This is an out-of-the-way campground located near Burr Oak State Park. In fact, the 1-mile-long Lake View Trail leads from the campground to the lake, so you can stay here and hit the park without ever resorting to your vehicle. It’s a nice alternative if you’re willing to rough it a bit. This campground offers little in the way of creature comforts. But you have primitive bathrooms and water, so if you’re largely self-sufficient or willing to make do or both, this is a nice place to be. Otherwise, this campground is popular with deer hunters in the fall, as it remains open long enough to take in the firearms deer season. Hikers like it, too. It’s located along the North Country and Buckeye Trails, which run together here.
Corning, OH - Campgrounds
Burr Oak is a pretty big park at just shy of 2,600 acres. It seems as if the folks who run it have tried to squeeze every possible outdoor activity there is into it. There’s a 664- acre lake where you can boat—renting one, if need be—without having to worry about others racing by you, given a 10-horsepower limit. The skinny, twisting nature of the lake lends itself to exploring coves and crannies anyway. There are seven trails, ranging from an easy half-mile trail in the campground to a challenging 3.4 miler. There is a bridge trail and even a 7-mile Wildcat Hollow Backpacking Trail, with a couple of shelter sites with water spaced out along the way. It’s a neat trail for breaking into backpacking. You can hike, without having to go too far, and experience this kind of camping, perhaps as one overnight piece of a weeklong stay. You can also hunt, swim, picnic, and play games. It’s truly a one-stop shop of a park.
Hunterdon, OH - Campgrounds
This is the park district’s only camping area. It’s primitive for sure, but that doesn’t keep it from being a favorite of anglers. Its location on the Maumee River makes it a premier spot for those looking to take advantage of the spring walleye migration. This is a pretty good time to look for Maumee River walleyes, too. According to the Ohio Department of Natural Resources, the walleye fishery is in excellent shape, thanks to strong year classes of young fish hatched in 2003, 2007, and 2008. Male walleyes in the 21-inch range and females in the mid- 20-inch class should predominate, with smaller fish and some as large as 28 inches mixed in. The minimum size for a fish to be a legal keeper is 15 inches; creel limits vary by season, so check the regulations book that comes with your fishing license.
Perrysburg, OH - Campgrounds
Caesar Creek is one of the top spots for outdoor recreation in southwestern Ohio, and with good reason. It has 3,741 acres of woods and fields around a 2,830-acre lake. That waterway offers some of the best crappie fishing in the state, as well as opportunities to catch smallmouth, largemouth and spotted bass, saugeyes, muskies, and more. You can get at them from a boat or 42 miles of shoreline featuring coves, stumps, and standing trees. There’s also a special pond open only to kids sixteen and younger.
New Burlington, OH - Campgrounds
Two things really stand out about Carriage Hill MetroPark. One is its historic farm. The Daniel Arnold Family originally settled this area in 1830. The farm that remains is meant to replicate the life they would have known. There’s an original log house, blacksmith and engine shops, an icehouse, poultry house, log barn, sawmill, and more. Farm animals like those the Arnolds would have raised and volunteers dressed in period clothes doing farm chores like baking bread complete the scene. A visitor center has exhibits, an interactive children’s center and gift shop, while the Carriage Hill Gallery has rotating agricultural photographic and art displays. Carriage Hill’s other unique feature is its horseback riding center. This stable caters to people of all experience levels.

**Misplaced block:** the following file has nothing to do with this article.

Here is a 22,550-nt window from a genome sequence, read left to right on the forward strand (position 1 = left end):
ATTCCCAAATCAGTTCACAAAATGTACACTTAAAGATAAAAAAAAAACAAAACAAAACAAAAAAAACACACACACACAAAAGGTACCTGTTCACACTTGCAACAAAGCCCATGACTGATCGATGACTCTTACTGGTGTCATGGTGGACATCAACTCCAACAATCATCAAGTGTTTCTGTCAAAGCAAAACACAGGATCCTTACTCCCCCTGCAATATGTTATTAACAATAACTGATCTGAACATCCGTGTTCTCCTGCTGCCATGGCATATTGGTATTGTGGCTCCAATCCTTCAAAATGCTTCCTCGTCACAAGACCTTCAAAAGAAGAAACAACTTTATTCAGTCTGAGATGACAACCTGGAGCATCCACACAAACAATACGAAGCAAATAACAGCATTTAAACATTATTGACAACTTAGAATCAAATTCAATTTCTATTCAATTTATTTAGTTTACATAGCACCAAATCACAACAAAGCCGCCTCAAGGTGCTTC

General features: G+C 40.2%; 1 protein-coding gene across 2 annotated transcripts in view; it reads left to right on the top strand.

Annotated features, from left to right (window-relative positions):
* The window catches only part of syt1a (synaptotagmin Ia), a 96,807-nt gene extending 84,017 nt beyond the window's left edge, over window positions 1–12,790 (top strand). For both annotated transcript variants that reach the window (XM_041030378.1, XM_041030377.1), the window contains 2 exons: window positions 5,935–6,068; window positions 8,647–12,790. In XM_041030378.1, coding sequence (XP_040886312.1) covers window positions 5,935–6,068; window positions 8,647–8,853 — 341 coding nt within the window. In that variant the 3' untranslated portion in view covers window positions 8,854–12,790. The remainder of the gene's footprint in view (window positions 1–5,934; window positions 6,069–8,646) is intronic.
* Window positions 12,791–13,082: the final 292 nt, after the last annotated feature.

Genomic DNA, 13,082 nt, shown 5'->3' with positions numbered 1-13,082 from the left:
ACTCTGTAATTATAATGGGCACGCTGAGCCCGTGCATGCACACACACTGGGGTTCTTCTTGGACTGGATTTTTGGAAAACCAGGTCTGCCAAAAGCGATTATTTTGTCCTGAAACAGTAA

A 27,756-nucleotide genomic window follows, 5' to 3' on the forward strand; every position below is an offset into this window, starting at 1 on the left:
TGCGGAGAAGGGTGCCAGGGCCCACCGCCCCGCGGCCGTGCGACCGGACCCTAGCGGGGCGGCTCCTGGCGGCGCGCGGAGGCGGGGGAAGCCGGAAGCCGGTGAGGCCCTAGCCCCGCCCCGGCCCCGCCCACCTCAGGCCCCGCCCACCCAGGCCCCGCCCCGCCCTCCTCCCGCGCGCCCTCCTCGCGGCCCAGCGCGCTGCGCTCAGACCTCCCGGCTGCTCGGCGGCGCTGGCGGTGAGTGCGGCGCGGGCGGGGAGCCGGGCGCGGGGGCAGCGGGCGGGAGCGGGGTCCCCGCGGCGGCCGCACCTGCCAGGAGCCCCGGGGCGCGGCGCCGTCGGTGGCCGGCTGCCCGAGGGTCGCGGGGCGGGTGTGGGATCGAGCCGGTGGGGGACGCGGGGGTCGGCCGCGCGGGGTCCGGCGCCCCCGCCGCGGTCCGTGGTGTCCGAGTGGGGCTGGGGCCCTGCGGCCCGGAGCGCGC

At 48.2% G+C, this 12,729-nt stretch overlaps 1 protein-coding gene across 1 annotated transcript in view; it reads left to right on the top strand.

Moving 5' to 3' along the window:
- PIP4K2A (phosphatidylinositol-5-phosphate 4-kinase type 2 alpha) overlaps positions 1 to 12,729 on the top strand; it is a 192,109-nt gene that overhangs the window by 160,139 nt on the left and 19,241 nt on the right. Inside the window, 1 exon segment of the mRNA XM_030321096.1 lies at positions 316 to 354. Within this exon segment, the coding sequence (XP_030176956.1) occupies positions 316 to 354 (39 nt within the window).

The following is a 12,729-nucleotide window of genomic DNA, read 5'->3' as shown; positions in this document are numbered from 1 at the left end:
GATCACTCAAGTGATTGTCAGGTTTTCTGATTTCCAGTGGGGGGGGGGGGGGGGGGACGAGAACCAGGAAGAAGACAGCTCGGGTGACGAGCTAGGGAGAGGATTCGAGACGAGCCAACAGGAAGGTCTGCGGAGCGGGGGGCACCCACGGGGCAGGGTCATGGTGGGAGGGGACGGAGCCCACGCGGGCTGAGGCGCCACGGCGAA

Huber Heights, OH - Campgrounds
Charles Mill Lake, built in 1935, takes in 1,350 acres and offers 34 miles of shoreline. It’s surrounded by 2,000 acres of woods and fields. That means there are plenty of nature-based things to keep you busy. There’s fishing for channel and flathead catfish, largemouth bass, white bass, hybrid striped bass—called wipers who offer powerful, bulldog-like fights when hooked—crappies, bluegills, and saugeyes. There is some hiking as well, and opportunities to hunt deer, turkeys, and small game.
Mifflin, OH - Campgrounds
This is one of the smaller parks in the Geauga County system at just 139 acres, most of it woods, with some wetlands, streams, and uplands mixed in. It’s also the park with the greatest camping tradition. The name itself, Chickagami, is a Native American term meaning “camp by the lake.” The Boy Scouts have been camping here since 1941.
Parkman, OH - Campgrounds
This tiny park—it’s between 2 and 4 acres—is so small that it shows up on almost no maps. Nearby Walton Park does, and people looking for this one often mistake it for the other, assuming that they are in fact one place sharing two names. But that’s not the case. This is the southernmost of Greene County’s parks with camping, and the stopping point for people who float the river from camp to camp. Don’t overlook it as a place worth a visit in its own right, though. You won’t have a ton of privacy. Anyone launching a boat here will almost of necessity be in your backyard, so to speak. But for a weekend tent camping getaway, it’s nice.
Spring Valley, OH - Campgrounds
Coshocton Lake Park seems equal parts historic site, amusement park, and nature reserve. The historical part of the equation is the horse-drawn canal boat rides offered in a restored 1.5-mile section of the Ohio-Erie Canal. The Monticello III operates afternoons Tuesday–Sunday from Memorial Day through Labor Day. There’s a fee to ride, but it’s a neat experience. The amusement park comes in two forms: an 18-hole golf course that will appeal to adults and an aquatic center for young and old. It’s an impressive facility for a county park, with twisting water slides, fountains and a playground inside the pool. Entry requires paying a daily or seasonal fee.
Tuscarawas River, OH - Campgrounds
Cowan Lake is not the biggest in the state park system, but it can be one of the prettiest. At certain times of the year, when American lotus water lilies are in bloom, floating on the surface with their dark green leaves and bright yellow flowers, the lake is a beautiful place to paddle. These kinds of flowers are otherwise rare in such densities in this part of the world. But here you’ll know them when you see them: Their leaves can reach 2 feet in diameter.
Cuba, OH - Campgrounds
Cuyahoga Valley National Park is a big one, taking in 33,000 acres along both sides of the Cuyahoga River. As you’d expect, there are a lot of things to do. One of the more interesting ways to see this park and to tie in a night or more at its campground is to use the Towpath Trail.
Cuyahoga Valley National Recreation Area, OH - Campgrounds